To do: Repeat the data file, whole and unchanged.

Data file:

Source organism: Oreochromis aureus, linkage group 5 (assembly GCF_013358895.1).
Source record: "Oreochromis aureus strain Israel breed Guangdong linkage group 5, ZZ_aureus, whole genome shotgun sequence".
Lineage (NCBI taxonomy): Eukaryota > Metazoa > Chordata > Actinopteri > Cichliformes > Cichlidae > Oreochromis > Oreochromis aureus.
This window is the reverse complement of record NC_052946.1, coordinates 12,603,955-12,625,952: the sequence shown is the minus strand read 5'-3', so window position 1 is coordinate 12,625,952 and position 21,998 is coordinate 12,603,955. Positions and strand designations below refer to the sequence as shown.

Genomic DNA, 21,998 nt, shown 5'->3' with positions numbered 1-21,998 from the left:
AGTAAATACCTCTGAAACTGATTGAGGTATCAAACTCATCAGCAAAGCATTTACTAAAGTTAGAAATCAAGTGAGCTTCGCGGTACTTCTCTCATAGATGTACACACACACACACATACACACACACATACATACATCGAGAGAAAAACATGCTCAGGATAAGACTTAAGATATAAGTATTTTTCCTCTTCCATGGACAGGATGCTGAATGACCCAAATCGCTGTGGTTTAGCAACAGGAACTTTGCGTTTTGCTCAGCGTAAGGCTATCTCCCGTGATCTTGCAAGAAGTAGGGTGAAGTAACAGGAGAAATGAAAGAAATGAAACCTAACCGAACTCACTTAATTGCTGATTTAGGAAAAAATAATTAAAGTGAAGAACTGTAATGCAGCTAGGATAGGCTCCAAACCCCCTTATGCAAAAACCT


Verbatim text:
Source organism: Oreochromis aureus, linkage group 5 (assembly GCF_013358895.1).
Source record: "Oreochromis aureus strain Israel breed Guangdong linkage group 5, ZZ_aureus, whole genome shotgun sequence".
Lineage (NCBI taxonomy): Eukaryota > Metazoa > Chordata > Actinopteri > Cichliformes > Cichlidae > Oreochromis > Oreochromis aureus.
This window is the reverse complement of record NC_052946.1, coordinates 12,603,955-12,625,952: the sequence shown is the minus strand read 5'-3', so window position 1 is coordinate 12,625,952 and position 21,998 is coordinate 12,603,955. Positions and strand designations below refer to the sequence as shown.

Genomic DNA, 21,998 nt, shown 5'->3' with positions numbered 1-21,998 from the left:
AGTAAATACCTCTGAAACTGATTGAGGTATCAAACTCATCAGCAAAGCATTTACTAAAGTTAGAAATCAAGTGAGCTTCGCGGTACTTCTCTCATAGATGTACACACACACACACATACACACACACATACATACATCGAGAGAAAAACATGCTCAGGATAAGACTTAAGATATAAGTATTTTTCCTCTTCCATGGACAGGATGCTGAATGACCCAAATCGCTGTGGTTTAGCAACAGGAACTTTGCGTTTTGCTCAGCGTAAGGCTATCTCCCGTGATCTTGCAAGAAGTAGGGTGAAGTAACAGGAGAAATGAAAGAAATGAAACCTAACCGAACTCACTTAATTGCTGATTTAGGAAAAAATAATTAAAGTGAAGAACTGTAATGCAGCTAGGATAGGCTCCAAACCCCCTTATGCAAAAACCT